Hi, this is Karen. As my mom said, I’m hoping to write in occasionally with book reviews, so hopefully this first one won’t be so off topic that it gets me kicked off the blog!
I’m starting with a review of Charles Dickens’ A Tale of Two Cities. I know this isn’t the type of book my mom usually reviews on her blog, but she told me I could write about any books I wanted, and I really loved this book. I’d never been particularly interested in reading A Tale of Two Cities because it sounded like kind of a boring book, but wow, was I wrong! This is an amazing story, full of romance, unrequited love, mysterious imprisonment (“Recalled to Life!”), and all the drama and violence of the French Revolution. And lots of sad and terrible and occasionally wonderful things happening to people and being done by them to others. Plus, Dickens has such an amazing gift for words and imagery. I suppose since he’s one of the greats of English literature this shouldn’t surprise me so much.
You might wonder how I ended up reading A Tale of Two Cities in the first place if I thought it was going to be boring. The answer is pretty simple. A guy I had a big crush on loved this book and read me the passage quoted below during one of those marathon nights of conversation where you’re both getting to know each other and pretending to find everything the other person likes to be profoundly interesting. I went and bought the book in a rather transparent attempt to impress him, but now, 3 years later, he’s long gone and I have a book that has a permanent place on my list of favorites. So here’s the first section of A Tale of Two Cities that I ever heard; and even after reading the whole book it’s still a favorite quote of mine:
“A wonderful fact to reflect upon, that every human creature is constituted to be that profound secret and mystery to every other. A solemn consideration, when I enter a great city by night, that every one of those darkly clustered houses encloses its own secret; that every room in every one of them encloses its own secret; that every beating heart in the hundreds of thousands of breasts there, is, in some of its imaginings, a secret to the heart nearest it! Something of the awfulness, even of death itself, is referable to this.”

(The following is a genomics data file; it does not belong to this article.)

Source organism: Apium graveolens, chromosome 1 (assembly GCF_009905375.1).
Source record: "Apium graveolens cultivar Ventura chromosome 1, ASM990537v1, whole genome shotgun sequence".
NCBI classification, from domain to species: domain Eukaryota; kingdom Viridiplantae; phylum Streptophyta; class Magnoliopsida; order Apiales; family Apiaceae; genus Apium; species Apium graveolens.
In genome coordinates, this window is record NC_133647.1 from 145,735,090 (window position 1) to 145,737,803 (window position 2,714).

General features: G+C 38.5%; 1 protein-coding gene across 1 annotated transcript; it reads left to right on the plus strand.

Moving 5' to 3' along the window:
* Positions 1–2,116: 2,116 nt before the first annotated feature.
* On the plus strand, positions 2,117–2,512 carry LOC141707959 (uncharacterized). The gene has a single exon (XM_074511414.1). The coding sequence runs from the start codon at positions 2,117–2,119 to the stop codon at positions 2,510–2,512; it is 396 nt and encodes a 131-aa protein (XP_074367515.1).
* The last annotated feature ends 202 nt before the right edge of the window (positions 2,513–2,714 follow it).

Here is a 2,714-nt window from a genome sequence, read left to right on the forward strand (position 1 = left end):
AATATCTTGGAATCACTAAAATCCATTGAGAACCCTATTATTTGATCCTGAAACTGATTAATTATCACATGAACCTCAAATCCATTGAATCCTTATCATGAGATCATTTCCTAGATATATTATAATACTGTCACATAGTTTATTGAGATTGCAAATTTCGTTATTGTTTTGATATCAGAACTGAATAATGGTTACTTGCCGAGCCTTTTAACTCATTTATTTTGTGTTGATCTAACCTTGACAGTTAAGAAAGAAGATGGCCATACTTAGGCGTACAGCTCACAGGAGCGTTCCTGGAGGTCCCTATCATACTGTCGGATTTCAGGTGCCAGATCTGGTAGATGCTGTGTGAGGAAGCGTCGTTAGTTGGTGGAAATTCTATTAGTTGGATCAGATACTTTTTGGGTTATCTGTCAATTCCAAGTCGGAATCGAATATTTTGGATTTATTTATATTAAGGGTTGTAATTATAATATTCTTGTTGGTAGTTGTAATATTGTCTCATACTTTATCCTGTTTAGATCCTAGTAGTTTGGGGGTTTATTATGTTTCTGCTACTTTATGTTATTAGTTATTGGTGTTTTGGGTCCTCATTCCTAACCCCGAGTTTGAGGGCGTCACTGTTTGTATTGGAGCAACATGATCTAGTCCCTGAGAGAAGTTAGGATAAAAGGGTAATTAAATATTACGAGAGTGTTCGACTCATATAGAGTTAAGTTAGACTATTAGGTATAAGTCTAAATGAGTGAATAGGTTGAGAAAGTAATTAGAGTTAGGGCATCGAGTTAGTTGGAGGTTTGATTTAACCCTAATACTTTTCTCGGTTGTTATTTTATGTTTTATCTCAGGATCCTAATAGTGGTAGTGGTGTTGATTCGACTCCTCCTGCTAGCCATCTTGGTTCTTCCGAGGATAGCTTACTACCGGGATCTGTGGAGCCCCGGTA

When I first heard this, I struggled with the idea that at the deepest level, even in the closest or most intimate relationships of life, there will always be some ways in which no ever truly knows you, or at least some things that no one ever knows. It seems at first incredibly lonely, to imagine that there will always be parts of yourself, thoughts, opinions, dreams, secret hopes, that are so delicate or dangerous that you never share them with another soul. But the more I thought about it, the more I realized that it really is true. I’m a big fan of sharing about my life with the people who are close to me, but there are personal doubts and worries that are too personal even for my closest confidants, and sometimes it seems like I might jinx myself or sound foolish if I voice the deepest hopes of desires of my soul. This quote has also altered my perspective somewhat when I interact with other people. As a new person in a new city, I feel like I’m a “profound secret and mystery” to pretty much everyone I meet, and they are certainly a mystery to me. I tend to be a little quick to form opinions about new people I meet, so I find that it’s useful to think of this quote and remember that there’s a lot more to people than the personality that they may present at work or out at a bar or on a first date. People are complicated and I shouldn’t be so quick to think I know or understand them. And even with people I know really well, I shouldn’t assume that they really share everything with me. But I’m getting off topic. . .
This post is getting long and A Tale of Two Cities is a book with lots of plot twists and turns and a ton of great characters, none of which I’ve actually talked about at all. I don’t want this to turn into a book review though, so I guess I’ll just let you read the book to find out about the story. Or if you don’t want to read the book, try listening to the audiobook. I have the version from Audible.com narrated by Simon Vance (really excellent version!). I will warn you though, I listened to this last month while doing mundane things in the lab, and although it made my days go by really fast, there were some sad or touching sections that caused me to cry at my lab bench. Very embarrassing. I had to pretend I was having a terrible allergy attack.
I may write a bit more about this great book tomorrow, so if I got you at least a little interested in this fantastic classic, stay tuned for more tomorrow!